In addition, the aerospace industry will have another company looking to lower the costs of launches and expanding domestic launch capability. Be sure to check out the company’s video detailing the Haas 2C and its unique characteristics:
Further Reading: ARCA
4 Replies to “ARCA Unveils the World’s first Single-Stage-to-Orbit Rocket”
How does this compare to the Delta Clipper project? I realize only the DC/X proof of concept vehicle ever got built, but it was intended to pave the way for the DC-1, which this SSTO rocket appears to be in the same ball park with. Are we finally seeing the realization of the DC-1 here? Or is this a significantly different vehicle?
I think the VentureStar would be similar to the Haas 2CA. The VentureStar was a single stage to orbit ship that used an Aerospike rocket engine. It had a proposed carbon composite structure much like the Haas 2CA. The X-33 was the concept demonstrator.
How the VentureStar differed from the Haas 2CA is in size and capability. The VentureStar was meant as a replacement of the Space Shuttle. It was manned, much larger than the Haas 2CA, reusable and used O2/H2 as fuel and oxidizer.
The VentureStar program was canceled in 2001.
That’s the question I have. This is a small startup company and from what I have seen of the aerospike engines they required an incredible amount of money and complex engineering, machinery and precision to build.
I wonder if modern manufacturing has come a long enough way for something like this to actually be built by a small company. We know just about any small startup can build a bell shape engine in a hangar with a small team these days, but from my understanding, this engine is a different beast. The machining of the actual parts is one thing, and that was difficult enough, requiring precision castings, but the cooling design and materials used where they were dunking parts in for multiple coatings seem to be really complex to manufacture and required meticulous handcrafting and precision.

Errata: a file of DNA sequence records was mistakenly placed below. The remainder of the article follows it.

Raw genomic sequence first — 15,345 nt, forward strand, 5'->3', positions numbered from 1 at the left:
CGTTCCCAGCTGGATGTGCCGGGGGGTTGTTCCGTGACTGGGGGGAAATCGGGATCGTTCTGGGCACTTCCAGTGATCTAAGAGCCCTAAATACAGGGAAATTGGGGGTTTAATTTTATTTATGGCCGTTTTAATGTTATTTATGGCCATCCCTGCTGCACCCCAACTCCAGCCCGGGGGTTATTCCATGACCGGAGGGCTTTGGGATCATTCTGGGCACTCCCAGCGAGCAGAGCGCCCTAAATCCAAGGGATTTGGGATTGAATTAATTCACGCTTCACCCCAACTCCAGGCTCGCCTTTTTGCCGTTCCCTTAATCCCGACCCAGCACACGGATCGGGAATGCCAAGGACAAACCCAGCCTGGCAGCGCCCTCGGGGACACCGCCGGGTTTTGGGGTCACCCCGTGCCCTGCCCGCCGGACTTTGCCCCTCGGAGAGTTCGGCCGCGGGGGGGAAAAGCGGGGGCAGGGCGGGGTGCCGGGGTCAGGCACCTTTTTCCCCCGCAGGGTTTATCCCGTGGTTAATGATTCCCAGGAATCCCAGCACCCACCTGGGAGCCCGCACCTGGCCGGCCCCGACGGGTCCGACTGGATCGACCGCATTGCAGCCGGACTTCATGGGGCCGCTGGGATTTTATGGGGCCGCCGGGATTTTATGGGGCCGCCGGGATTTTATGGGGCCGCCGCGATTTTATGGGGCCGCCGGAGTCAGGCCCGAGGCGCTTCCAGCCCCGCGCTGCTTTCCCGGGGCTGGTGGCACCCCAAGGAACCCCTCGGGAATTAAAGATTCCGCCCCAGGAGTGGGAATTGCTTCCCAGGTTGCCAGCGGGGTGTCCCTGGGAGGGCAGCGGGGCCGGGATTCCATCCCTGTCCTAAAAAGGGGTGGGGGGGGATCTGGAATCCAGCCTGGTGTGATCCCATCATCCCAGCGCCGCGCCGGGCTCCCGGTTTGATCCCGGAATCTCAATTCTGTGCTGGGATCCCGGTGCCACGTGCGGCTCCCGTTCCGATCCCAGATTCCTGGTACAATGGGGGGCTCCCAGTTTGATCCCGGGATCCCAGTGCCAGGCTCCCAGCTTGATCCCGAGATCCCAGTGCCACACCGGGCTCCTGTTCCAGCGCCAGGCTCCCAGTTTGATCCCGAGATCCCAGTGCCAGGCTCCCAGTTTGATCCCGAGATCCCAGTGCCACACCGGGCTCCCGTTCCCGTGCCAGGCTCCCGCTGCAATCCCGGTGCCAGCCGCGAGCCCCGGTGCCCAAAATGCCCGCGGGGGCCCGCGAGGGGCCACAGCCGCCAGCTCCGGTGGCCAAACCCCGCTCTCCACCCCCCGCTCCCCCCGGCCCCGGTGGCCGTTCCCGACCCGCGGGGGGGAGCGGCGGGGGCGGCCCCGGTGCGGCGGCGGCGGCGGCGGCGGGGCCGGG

I wonder if 3D printing can be of help here. I think the biggest breakthrough would be if they can figure out how to take a half a billion dollar project, and even at small scale, scale it down to under a million to manufacture and build. Now granted they can rely on all of that past experience and wouldn’t be starting from scratch, but still, difficult is an understatement. The scaling down of such a massive project would be the major accomplishment. And if they want to build one affordably, that’s what they’re going to need to figure out.
I don’t think aerospikes are particularly hard to build, they’re just less well understood than the bell exhausts we’ve been building for half a century. Ater all, the X-33’s lost funding after some very embarrassing failures of the wing and cryogenic fuel tank structures, not the engine, and the ARCA design has neither.
I haven’t researched this, but I have this feeling that the 35% efficiency increase isn’t quite accurate when comparing against a 2-stage design with nozzles optimized for each flight regime. I’d totally buy it if we’re talking about the same bell nozzle running from ground to orbit, but that was only really a thing for the Space Shuttle, and it had the SRBs to provide the bulk of its thrust at launch.
I’d also note that as an expendable launch vehicle, the Haas 2CA also has much less stringent engineering requirements than the Venturestar — they can use simplified elements like ablative nozzles which wouldn’t do on a reusable design.